Moreover, male dominance swells into the realm of marriage. When two people get married, the bride's father "gives her away" to the groom, illustrating how she becomes the groom's possession. In addition, the practice of the groom standing on the bride's right began in ancient times because the man was responsible for the couple's defense. Standing on the right, the groom would have a clear shot to unsheath his sword or whip out his gun with his dominant hand to protect his bride. Thus, the groom takes responsibility for his bride's welfare like the American government ensures the well-being of its citizens. Moreover, men control the lives of their new wives because power comes with their responsibilities. In the retired show Step by Step, for example, the bride and her kids came to live with the groom and his family, illustrating how the man often takes charge of the living arrangements. Like acceptance to a college Early Decisions binds an applicant to attend that college, marriage binds the bride to a life of deference to her husband.

Furthermore, in married life, the power the man enjoys over his wife surpasses any prior power imbalances in their relationships. In married life, the repression of the wife and her being confirms the husband's power in the relationship. In The Awakening, for instance, marriage in Victorian society became a cage for the free-flying Edna Pontellier because it trapped her individuality and suffocated her happiness. Also, the poet Sylvia Plath persistently expressed her wrath over how her husband oppressed her and eventually, like Edna, committed suicide because her oppression disturbed her to an extreme point. In addition, the oft-heard cliché "man of the house" demonstrates how the male leads and dominates the household, not the woman. Moreover, in the Bible Paul instructs, "Wives, submit to your husbands" (Colossians 3:18) because "the husband is the head of the wife" (Ephesians 5:23). Therefore, even the Bible acknowledges how men undoubtedly hold the upper hand in marriage. Thus, in married life the power imbalance in relationships slides to its extreme.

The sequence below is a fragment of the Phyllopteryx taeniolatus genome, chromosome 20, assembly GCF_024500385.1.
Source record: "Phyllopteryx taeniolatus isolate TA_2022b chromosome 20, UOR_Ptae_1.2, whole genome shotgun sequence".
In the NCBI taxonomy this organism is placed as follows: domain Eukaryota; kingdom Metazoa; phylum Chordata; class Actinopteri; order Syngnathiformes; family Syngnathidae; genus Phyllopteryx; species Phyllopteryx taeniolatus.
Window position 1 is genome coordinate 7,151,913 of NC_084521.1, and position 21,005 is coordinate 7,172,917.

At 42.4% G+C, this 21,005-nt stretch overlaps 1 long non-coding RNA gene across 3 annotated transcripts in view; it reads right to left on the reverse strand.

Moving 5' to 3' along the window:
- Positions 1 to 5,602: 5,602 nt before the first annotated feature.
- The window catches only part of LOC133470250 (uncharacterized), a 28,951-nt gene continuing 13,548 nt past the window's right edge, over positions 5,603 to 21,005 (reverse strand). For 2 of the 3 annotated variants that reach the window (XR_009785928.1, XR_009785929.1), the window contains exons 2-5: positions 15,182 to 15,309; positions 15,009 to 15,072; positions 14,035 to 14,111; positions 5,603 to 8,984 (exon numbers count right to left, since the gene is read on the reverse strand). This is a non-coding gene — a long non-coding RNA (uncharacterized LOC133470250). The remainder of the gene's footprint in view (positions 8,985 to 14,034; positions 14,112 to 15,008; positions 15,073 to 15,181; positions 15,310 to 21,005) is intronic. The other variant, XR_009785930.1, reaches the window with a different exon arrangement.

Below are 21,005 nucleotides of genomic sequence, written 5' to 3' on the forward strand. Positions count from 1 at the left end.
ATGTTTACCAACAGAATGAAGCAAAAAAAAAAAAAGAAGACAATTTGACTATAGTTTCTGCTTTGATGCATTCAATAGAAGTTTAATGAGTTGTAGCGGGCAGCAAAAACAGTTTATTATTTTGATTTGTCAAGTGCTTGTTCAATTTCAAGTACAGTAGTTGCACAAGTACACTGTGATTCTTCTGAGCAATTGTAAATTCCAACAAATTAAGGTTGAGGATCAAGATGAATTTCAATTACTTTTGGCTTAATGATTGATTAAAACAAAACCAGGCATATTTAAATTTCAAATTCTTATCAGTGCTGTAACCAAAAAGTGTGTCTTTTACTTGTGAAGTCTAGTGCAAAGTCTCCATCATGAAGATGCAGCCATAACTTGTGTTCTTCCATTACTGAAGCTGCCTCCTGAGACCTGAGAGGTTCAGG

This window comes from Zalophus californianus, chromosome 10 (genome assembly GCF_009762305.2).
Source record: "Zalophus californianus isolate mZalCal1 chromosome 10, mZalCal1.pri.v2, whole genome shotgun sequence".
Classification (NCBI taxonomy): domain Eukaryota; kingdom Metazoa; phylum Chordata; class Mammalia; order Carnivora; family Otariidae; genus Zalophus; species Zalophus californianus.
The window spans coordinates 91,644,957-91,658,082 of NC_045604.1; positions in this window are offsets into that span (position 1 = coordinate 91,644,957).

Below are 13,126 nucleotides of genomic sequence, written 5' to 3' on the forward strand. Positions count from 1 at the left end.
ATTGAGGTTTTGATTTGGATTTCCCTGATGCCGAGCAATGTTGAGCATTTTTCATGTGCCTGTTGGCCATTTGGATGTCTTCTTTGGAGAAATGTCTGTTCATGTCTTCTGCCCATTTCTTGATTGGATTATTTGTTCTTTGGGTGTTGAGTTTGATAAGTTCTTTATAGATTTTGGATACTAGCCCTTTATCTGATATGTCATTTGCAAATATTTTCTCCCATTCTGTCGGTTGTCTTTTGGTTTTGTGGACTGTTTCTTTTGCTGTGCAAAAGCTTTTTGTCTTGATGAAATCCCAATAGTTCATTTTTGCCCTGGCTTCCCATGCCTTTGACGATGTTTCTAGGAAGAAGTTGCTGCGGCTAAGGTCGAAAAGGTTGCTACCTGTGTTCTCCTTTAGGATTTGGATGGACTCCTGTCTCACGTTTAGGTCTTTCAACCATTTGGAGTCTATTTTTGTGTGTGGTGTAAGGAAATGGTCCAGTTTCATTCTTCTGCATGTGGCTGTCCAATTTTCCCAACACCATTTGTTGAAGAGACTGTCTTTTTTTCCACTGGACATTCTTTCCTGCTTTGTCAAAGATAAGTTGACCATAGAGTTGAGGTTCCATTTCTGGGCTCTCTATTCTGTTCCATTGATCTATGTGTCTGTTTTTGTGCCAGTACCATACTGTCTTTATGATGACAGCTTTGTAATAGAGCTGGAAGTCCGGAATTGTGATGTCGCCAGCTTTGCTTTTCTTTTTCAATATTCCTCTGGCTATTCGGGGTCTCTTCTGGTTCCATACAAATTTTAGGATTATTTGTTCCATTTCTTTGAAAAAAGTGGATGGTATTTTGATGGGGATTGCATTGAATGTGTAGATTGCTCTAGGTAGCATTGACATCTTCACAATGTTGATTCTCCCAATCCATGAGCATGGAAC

Although much of the support for power imbalances in relationships may seem like stereotypes, these stereotypes and the social traditions they influence are the very guardians of the power imbalances. That is, these cited stereotypes, especially those of the media, dictate social standards. For example, a 13-year-old Connecticut boy severely burnt himself recently while trying to imitate the "human barbecue" fire stunt he had seen on the MTV show Jackass, exemplifying how the media affects behavior. In this way, media exposure and stereotypes work to control the way humans think and act. For instance, kids imitate the superpowers of superheroes in video games and comic books, teenagers emulate the clothes and hairstyles of celebrities in music videos and fad magazines, and adults copy the language and habits of actors in movies and soap operas. Merely walking across a neighborhood, one can see a child in a cape reminiscent of Superman, a group of teens practicing their N'Sync dance routine, and an overweight housewife exercising on her Ab-Blaster like Suzanne Sommers. In this manner, people accept the dominance of males in the aforementioned relationships like Langston Hughes blindly accepted seeing Jesus in Salvation.

As a result, their relationships model themselves after the stereotypical ones described earlier in that males take the upper hand over females. While the power imbalances may have begun with male physical superiority, they survive through the means of social tradition, influenced by stereotypes. Although humans have reached the pinnacle of sexual equality in society, in relationships males continue to enjoy more power than their women. While natural order or Darwinian "survival of the fittest" may warrant this masculine supremacy in the best interests of a couple, shouldn't the same guidelines of fairness and equality that place women equal to men in society do the same leveling in relationships? If it should, stereotypes must change so that people can change. Changing the human world without changing stereotypes is like building a house without laying a foundation because these stereotypes determine human behavior and standards. Maybe if we saw an independent, assertive Jessica Biel on Seventh Heaven have her way in society and then not let her evil, double-crossing boyfriend control her life, we would begin to reform the power structure in relationships. Otherwise, the status quo of male dominance in relationships shall remain until further notice.